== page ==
Washing our hands and using hand sanitiser is absolutely essential to reduce the spread of coronavirus. However, there is now some growing concern that this could also lead to disinfectant resistance.
Could overuse of sanitising lead to superbugs?
Concerns of disinfectant and antibacterial resistance are nothing new. Before coronavirus hit the world stage, experts warned of superbugs that could be created due to misuse of both antibiotic and sanitising products.
This antimicrobial resistance has also been identified as one of the greatest risks to humanity. One South African research group has now started working to identify just which microorganisms are becoming resistant to disinfectants. Researcher Samantha McCarlie, of the University of the Free State (UFS) explained:
Antibiotic resistance is becoming one of the biggest life-threatening challenges of our time – even overshadowing the current pandemic – as multidrug-resistant infections are becoming increasingly difficult to treat.
She continued to state that the world is slowly moving into a post-antibiotic era which will create a reliance on disinfectants:
Currently, the best viable protection we have against bacteria is biosecurity and disinfectants. Biosecurity relies heavily on the use of disinfectants to control bacterial growth. This makes it only more troubling that disinfectant resistance is emerging at an alarming rate.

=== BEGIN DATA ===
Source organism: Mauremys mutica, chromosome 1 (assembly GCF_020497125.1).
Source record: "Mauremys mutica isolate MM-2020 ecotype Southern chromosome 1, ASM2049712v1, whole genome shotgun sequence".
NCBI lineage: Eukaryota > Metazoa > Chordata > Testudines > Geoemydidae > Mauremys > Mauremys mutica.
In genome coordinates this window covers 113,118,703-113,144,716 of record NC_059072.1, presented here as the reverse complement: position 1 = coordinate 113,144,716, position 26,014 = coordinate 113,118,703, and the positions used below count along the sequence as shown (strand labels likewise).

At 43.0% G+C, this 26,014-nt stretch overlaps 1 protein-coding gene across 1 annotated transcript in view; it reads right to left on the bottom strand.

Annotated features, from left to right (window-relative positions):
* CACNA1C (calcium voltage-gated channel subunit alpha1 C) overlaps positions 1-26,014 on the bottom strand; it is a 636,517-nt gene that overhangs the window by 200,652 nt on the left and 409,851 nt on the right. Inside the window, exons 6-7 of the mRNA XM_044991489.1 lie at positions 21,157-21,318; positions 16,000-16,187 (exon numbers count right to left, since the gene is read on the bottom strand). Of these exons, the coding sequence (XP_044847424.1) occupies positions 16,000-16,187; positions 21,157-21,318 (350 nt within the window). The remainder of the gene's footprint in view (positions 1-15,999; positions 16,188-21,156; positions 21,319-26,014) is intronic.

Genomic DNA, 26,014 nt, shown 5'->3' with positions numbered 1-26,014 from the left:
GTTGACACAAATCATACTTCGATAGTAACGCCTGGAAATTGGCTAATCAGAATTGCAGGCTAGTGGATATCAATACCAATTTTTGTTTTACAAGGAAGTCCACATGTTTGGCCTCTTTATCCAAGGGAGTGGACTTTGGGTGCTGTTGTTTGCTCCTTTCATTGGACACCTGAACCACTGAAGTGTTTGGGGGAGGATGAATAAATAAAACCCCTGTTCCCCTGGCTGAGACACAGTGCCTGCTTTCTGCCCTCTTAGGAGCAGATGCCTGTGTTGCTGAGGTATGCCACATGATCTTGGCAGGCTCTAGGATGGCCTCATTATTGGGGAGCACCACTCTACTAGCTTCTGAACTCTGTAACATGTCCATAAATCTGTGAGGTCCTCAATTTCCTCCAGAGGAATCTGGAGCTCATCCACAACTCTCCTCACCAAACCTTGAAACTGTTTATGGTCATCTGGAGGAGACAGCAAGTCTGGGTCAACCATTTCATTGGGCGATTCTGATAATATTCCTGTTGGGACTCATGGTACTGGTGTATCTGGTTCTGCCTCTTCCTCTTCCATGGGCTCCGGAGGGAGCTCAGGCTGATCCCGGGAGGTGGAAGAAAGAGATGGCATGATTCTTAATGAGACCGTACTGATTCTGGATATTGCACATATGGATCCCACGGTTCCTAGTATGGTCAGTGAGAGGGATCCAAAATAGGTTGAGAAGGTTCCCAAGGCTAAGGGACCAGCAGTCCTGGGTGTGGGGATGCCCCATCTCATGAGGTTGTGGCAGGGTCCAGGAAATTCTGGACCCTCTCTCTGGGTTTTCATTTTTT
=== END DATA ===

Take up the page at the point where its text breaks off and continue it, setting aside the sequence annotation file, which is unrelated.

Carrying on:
Poor quality disinfectants are at fault
By the year 2050, it is expected that antimicrobial resistance could account for between 10-50 million deaths per year. Researchers believe that using poor quality hand sanitisers could be speeding up this timeline. McCarlie added:
Over-prescribing and improper use of antibiotics has led to widespread antibiotic resistance. We expect the same trend to be seen with disinfectant resistance in the near future. It is therefore very important that reliable high-quality disinfectants are used as hand sanitisers during this COVID-19 crisis, otherwise we will be replacing one crisis with a potentially even bigger crisis.
Back in 2018, Australian researchers conducted a study indicating that some superbugs that already showed characteristics of antibiotic resistance, may also be able to develop resistance to disinfectants. Many similar studies have taken place since then but the general consensus is that sanitisers and disinfectants still do more good than harm.
Charles Letizia, MPH, an epidemiologist in Florida assured that during the pandemic, we should put the idea of superbugs in the back of our minds and continue to opt for reliable hand sanitisers:
People should not worry about hand sanitiser creating a superbug. In fact, hand hygiene is the best way to combat transmission of superbugs, especially in healthcare settings. Hand hygiene is always important, but the COVID-19 pandemic highlights its importance.